Ingenuity, I thought.  I am amazed by the ingenuity human beings are capable of.  From the dawn of time to the present, there have been those whose ingenuity has impacted our lives.  Some names we know, like Henry Ford, Thomas Edison, Sir Isaac Newton. But there are so many others we do not know by name, yet everyday we benefit from their innovations and discoveries.  For instance, the person, team or company that invented the dishwasher, the garage door opener, air conditioners, television sets – everything from indoor plumbing to laptop computers.

I am particularly amazed and grateful for the researchers whose brilliant minds and dedicated work has led to the development of the drugs that keep us functioning and extend our lives.  I don’t know who formulated Sinemet, Mirapex and Azelect, but these are the three drugs that have made the difference in my life.  I probably wouldn’t be writing this post without them. So to these dedicated people, I offer heartfelt gratitude.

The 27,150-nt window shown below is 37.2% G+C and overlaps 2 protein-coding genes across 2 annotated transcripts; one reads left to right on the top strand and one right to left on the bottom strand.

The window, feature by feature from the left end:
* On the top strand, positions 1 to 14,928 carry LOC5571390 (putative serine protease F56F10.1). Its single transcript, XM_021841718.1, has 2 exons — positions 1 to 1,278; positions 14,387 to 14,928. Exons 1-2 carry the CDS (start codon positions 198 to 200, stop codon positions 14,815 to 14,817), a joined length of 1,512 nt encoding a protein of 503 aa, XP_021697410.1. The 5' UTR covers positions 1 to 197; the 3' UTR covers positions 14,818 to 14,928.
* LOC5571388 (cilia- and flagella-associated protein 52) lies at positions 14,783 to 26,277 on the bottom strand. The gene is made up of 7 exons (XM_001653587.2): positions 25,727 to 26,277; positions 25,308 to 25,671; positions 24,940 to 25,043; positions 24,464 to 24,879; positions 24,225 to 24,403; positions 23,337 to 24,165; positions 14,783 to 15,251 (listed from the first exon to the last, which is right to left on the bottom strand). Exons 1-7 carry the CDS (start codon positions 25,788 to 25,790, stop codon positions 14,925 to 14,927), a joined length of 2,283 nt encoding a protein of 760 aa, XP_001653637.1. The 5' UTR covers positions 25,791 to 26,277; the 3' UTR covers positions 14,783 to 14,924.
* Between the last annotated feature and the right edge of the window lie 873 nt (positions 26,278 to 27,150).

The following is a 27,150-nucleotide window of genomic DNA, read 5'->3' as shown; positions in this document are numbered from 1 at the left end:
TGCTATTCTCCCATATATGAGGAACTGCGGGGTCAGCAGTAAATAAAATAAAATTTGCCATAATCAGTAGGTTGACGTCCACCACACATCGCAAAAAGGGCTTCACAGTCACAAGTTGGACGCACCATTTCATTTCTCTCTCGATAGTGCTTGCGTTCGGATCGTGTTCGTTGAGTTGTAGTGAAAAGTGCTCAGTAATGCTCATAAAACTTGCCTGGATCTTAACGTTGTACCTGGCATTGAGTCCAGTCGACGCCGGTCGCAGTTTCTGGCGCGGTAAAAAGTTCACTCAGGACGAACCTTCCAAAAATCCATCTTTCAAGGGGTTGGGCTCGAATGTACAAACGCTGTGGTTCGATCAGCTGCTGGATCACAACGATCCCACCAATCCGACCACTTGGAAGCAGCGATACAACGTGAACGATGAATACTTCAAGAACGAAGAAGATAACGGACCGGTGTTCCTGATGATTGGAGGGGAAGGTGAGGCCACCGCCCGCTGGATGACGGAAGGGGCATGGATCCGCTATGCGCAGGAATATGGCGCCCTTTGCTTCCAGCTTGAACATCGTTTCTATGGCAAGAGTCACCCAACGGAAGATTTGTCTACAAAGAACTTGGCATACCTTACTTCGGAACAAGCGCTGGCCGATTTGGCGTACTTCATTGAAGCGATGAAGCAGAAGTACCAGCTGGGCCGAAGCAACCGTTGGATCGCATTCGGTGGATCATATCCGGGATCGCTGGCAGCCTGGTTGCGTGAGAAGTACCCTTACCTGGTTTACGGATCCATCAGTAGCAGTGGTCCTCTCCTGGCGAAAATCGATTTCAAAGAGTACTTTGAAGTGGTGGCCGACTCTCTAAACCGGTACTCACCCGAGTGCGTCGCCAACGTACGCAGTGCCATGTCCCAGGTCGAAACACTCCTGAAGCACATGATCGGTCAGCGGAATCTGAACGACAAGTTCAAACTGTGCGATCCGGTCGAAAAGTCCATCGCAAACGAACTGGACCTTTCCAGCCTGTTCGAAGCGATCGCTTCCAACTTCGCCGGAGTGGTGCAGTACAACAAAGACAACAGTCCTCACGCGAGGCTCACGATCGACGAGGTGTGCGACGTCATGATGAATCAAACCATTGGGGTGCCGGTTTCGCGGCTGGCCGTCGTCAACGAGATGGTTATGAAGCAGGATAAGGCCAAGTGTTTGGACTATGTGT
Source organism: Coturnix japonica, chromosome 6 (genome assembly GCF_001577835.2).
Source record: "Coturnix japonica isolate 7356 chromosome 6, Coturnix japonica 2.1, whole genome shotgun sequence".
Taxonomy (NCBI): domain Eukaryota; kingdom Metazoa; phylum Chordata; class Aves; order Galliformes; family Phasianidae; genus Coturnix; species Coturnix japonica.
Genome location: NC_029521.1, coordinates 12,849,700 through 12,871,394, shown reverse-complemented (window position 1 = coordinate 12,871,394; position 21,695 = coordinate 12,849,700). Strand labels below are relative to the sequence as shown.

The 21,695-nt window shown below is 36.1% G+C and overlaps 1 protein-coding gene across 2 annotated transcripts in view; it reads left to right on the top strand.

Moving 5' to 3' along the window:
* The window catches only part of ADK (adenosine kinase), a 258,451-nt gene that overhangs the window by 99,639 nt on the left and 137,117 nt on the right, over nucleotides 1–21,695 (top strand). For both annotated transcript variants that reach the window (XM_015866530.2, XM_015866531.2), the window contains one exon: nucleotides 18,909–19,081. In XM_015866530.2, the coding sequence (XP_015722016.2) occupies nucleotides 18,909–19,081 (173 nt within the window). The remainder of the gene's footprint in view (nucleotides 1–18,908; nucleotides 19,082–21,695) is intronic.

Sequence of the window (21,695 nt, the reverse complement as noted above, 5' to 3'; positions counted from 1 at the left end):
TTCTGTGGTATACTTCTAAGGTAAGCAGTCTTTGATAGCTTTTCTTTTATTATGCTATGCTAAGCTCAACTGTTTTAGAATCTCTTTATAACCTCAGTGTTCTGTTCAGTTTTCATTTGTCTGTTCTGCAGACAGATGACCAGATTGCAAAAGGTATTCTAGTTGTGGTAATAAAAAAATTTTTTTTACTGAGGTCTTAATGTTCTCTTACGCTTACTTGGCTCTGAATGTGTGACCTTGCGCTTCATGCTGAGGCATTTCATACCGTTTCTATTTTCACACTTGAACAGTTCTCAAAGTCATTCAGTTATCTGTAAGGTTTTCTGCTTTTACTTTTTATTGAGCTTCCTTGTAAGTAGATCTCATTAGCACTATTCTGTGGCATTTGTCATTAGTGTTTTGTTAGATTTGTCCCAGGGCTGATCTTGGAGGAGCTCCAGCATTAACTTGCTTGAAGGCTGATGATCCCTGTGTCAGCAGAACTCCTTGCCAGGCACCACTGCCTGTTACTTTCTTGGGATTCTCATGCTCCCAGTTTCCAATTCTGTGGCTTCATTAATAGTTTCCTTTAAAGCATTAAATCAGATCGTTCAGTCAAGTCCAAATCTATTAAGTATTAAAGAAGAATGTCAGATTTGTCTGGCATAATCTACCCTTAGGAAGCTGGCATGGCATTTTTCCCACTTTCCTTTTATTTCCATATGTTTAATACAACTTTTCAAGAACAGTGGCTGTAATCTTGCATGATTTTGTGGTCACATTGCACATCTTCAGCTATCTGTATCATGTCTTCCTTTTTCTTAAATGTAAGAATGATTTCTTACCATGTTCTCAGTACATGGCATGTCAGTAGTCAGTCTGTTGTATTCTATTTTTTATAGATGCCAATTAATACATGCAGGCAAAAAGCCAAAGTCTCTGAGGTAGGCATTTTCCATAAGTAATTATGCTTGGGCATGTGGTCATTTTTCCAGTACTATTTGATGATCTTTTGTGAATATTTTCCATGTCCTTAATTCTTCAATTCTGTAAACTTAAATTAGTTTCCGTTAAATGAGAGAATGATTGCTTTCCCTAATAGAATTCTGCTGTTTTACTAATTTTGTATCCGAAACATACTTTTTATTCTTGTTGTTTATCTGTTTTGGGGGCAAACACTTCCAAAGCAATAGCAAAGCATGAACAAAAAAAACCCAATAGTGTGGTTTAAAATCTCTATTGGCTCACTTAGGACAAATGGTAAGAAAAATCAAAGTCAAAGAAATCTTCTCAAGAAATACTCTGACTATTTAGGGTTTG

But what of the researchers working today?  Those dedicated to finding a cure for cancer, heart disease, Parkinson’s, Alzheimer’s and Diabetes?  Do we give them the support they need? Are our children being encouraged to become inventors, scientists or researchers?  With a public school system in dire need of refocus and reorganization, it seems unlikely. And it’s a shame that just when we seem on the cusp of so many breakthroughs in science and medicine and other areas due to human ingenuity, human shortsightedness blocks the way.

Where exactly are our priorities? How much further advanced could we be at this point, if we could  put on special glasses that would let us see what is really there. If we could only work together, instead of wasting time tearing each other apart, Given our ingenuity, anything could be possible.